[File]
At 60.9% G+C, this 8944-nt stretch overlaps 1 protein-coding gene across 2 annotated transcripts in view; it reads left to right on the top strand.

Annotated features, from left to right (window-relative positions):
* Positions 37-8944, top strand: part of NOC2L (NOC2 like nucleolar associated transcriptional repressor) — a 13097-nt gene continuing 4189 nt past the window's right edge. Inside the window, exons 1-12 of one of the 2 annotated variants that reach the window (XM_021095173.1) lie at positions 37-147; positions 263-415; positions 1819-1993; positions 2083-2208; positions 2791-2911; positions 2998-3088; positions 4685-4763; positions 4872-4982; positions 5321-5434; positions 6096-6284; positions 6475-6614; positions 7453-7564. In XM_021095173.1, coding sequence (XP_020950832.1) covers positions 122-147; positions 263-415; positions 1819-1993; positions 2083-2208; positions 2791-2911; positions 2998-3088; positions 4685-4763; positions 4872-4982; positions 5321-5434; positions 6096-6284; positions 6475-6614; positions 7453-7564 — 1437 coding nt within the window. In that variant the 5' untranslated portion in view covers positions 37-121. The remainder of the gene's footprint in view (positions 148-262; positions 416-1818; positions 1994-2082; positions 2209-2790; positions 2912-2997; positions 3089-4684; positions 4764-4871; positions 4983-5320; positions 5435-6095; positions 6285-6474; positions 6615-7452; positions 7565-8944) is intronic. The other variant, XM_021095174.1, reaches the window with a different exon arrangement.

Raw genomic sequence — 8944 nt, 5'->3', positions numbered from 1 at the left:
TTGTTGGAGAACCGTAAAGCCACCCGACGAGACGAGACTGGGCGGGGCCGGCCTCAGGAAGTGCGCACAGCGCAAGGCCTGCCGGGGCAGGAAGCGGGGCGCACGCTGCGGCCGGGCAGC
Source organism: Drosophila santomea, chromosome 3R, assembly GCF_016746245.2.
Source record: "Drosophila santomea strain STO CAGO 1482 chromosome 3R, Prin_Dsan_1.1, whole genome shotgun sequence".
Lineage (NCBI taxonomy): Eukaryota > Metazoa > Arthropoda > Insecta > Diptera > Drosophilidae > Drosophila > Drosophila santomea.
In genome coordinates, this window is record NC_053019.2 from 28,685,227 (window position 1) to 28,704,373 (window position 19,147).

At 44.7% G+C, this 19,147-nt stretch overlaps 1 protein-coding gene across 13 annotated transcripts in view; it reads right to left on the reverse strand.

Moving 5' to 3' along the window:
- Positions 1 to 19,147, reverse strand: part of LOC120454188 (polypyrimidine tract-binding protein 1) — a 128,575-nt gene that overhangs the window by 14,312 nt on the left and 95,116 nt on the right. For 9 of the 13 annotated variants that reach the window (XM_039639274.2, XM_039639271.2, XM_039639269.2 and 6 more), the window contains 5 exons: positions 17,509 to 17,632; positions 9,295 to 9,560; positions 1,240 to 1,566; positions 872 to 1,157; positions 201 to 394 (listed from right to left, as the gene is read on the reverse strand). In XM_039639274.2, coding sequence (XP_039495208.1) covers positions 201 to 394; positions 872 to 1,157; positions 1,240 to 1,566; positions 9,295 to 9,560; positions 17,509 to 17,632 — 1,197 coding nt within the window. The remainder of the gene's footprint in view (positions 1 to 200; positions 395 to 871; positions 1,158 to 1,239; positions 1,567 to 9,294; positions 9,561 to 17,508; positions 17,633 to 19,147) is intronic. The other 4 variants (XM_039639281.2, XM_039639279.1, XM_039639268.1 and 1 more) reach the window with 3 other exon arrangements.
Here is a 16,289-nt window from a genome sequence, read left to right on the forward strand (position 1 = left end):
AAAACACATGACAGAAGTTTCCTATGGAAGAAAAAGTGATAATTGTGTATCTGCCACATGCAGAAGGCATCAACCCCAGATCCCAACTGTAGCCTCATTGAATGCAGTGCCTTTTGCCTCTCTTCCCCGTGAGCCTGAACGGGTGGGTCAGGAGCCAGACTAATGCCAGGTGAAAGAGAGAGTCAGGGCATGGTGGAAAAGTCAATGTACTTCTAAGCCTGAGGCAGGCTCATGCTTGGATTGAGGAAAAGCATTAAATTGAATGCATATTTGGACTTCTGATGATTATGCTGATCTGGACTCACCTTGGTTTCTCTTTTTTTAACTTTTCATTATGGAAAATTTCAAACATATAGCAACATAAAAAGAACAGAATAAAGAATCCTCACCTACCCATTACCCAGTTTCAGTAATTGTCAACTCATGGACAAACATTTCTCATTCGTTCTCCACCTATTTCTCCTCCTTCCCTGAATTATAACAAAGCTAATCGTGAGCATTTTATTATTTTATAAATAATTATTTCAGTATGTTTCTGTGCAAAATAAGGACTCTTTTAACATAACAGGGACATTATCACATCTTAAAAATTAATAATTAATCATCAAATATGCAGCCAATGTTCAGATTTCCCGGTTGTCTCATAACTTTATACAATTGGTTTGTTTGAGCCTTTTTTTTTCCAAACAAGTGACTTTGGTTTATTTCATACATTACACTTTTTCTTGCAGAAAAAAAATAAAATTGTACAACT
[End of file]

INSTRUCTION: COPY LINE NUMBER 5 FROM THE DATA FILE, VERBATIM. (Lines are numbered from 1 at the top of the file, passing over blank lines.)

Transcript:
TTGTTGGAGAACCGTAAAGCCACCCGACGAGACGAGACTGGGCGGGGCCGGCCTCAGGAAGTGCGCACAGCGCAAGGCCTGCCGGGGCAGGAAGCGGGGCGCACGCTGCGGCCGGGCAGC